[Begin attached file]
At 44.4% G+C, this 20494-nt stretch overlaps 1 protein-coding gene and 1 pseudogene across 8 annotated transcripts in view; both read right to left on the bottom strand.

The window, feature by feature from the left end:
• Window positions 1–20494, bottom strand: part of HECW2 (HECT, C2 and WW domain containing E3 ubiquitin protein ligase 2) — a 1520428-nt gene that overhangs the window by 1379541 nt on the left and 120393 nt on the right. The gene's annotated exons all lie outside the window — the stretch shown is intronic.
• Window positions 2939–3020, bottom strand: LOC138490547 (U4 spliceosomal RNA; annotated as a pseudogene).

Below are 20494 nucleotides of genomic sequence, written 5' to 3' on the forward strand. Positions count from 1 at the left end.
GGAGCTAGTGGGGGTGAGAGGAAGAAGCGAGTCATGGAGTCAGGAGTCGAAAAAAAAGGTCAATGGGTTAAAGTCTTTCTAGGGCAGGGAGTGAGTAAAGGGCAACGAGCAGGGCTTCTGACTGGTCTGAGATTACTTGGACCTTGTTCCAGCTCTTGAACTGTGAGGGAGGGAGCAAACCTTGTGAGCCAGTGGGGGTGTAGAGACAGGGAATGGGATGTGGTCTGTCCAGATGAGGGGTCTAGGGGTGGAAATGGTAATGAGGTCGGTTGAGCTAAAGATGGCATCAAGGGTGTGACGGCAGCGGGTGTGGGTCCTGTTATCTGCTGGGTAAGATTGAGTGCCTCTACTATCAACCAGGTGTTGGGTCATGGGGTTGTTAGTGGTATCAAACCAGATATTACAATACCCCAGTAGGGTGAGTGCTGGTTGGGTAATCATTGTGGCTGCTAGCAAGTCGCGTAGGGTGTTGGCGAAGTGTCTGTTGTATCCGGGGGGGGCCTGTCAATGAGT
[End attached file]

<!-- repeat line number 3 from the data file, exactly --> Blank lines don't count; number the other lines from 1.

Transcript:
• Window positions 1–20494, bottom strand: part of HECW2 (HECT, C2 and WW domain containing E3 ubiquitin protein ligase 2) — a 1520428-nt gene that overhangs the window by 1379541 nt on the left and 120393 nt on the right. The gene's annotated exons all lie outside the window — the stretch shown is intronic.